Presiding Bishop Michael Curry said Friday the U.S. Episcopal Church will not roll back its acceptance of homosexual marriage despite sanctions imposed this week by Anglican leaders.
In a phone interview from England, where he attended the gathering of top Anglican archbishops, Curry said he told his fellow leaders they should expect no change. The top Episcopal legislative body, called General Convention, last year voted overwhelmingly to authorize same-sex marriage ceremonies in church. In response, Anglican leaders Thursday stripped the Episcopal Church of any role in deciding doctrine or determining how the Anglican Communion operates for three years, effectively reducing the church to observer status in the 85 million-member global fellowship.
“They heard from me directly that that’s not something that we’re considering,” Curry said. “They basically understand we made our decision, and this is who we are, and we’re committed to being a house of prayer for all.”
In their statement from this week’s meeting, Anglican leaders called the Episcopal Church approval of gay marriage “a fundamental departure from the faith and teaching” of the majority of Anglicans. As a result, Episcopalians “no longer represent us on ecumenical and interfaith bodies,” and could not vote or fully participate in Anglican committees, the leaders said.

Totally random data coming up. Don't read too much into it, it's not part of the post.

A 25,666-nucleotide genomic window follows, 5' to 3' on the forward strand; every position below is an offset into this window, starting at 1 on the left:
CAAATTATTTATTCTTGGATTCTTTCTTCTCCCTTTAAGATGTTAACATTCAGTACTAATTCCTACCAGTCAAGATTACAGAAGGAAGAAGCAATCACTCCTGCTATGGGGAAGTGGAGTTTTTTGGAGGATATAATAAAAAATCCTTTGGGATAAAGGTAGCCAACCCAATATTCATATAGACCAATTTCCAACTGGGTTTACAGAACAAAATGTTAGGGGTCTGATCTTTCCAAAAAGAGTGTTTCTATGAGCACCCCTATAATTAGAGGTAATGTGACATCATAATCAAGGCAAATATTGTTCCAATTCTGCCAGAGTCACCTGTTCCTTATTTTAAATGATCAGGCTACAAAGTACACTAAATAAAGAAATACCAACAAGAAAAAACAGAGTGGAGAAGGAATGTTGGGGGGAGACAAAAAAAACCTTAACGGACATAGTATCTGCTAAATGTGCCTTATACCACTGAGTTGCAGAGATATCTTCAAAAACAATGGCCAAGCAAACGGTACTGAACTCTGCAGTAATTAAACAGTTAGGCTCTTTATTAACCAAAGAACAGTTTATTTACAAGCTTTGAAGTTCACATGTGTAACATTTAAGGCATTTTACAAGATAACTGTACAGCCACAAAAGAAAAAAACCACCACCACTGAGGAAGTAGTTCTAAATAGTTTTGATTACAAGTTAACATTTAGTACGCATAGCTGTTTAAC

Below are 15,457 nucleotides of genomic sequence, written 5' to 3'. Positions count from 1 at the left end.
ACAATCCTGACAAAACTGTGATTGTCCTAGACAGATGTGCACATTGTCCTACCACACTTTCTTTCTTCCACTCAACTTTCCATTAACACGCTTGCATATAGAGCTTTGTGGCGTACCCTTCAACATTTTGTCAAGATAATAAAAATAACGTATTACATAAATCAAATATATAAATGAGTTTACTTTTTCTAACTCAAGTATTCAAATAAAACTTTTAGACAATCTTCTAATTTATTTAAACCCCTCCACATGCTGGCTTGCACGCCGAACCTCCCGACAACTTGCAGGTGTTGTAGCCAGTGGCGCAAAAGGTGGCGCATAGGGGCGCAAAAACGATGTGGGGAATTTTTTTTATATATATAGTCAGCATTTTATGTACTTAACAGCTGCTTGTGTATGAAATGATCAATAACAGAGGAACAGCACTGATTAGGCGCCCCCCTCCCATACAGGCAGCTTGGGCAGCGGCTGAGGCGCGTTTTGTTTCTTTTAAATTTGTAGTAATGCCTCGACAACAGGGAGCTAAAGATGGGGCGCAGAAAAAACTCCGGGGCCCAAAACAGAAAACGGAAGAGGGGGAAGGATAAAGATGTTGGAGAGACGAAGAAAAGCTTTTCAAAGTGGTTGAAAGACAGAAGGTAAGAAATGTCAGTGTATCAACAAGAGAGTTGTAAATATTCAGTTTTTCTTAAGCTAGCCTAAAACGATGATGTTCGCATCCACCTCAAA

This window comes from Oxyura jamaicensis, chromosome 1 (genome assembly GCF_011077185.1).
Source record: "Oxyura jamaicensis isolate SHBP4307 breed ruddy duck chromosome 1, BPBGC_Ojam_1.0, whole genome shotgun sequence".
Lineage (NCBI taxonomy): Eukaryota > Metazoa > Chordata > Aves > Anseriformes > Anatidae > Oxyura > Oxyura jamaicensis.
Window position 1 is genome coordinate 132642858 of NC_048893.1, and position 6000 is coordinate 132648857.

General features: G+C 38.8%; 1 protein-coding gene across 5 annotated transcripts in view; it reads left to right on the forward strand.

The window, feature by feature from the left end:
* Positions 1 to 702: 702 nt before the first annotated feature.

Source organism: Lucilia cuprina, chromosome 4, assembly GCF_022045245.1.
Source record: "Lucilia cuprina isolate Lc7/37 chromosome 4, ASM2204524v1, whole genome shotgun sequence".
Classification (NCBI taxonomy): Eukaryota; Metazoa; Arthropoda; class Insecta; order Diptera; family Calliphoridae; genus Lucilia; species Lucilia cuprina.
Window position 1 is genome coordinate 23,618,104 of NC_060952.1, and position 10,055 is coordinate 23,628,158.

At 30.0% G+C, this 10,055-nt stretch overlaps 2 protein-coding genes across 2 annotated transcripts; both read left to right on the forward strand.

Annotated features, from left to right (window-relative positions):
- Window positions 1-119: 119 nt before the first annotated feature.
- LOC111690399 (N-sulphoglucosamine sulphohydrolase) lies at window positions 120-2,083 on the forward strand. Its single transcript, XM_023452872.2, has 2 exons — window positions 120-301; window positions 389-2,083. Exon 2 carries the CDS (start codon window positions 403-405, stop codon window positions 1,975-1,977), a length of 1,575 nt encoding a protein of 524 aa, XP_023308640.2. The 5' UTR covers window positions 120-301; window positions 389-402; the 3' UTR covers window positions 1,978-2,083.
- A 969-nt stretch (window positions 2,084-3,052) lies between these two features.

The statement also included a condemnation of “homophobic prejudice and violence” and rejected criminalization of homosexuality, which has become common in African countries.
Anglicans, who trace their roots to the Church of England, are the third-largest grouping of Christians in the world, behind Roman Catholics and Orthodox.
The Anglican Church of Canada is scheduled to vote in July on a proposal that would change church law to allow same-sex marriage. If the change is approved, it would have to be reaffirmed at the church’s next legislative meeting, or General Synod, in three years. Archbishop Fred Hiltz, who attended the Canterbury gathering, said the penalty for the Episcopal Church will be a major consideration.
“Obviously, this whole thing will weigh pretty heavily on the minds of people going into the General Synod,” Hiltz said in an interview. “If we vote for a change in the canon on marriage there will be some consequence.”
SOURCE: The Associated Press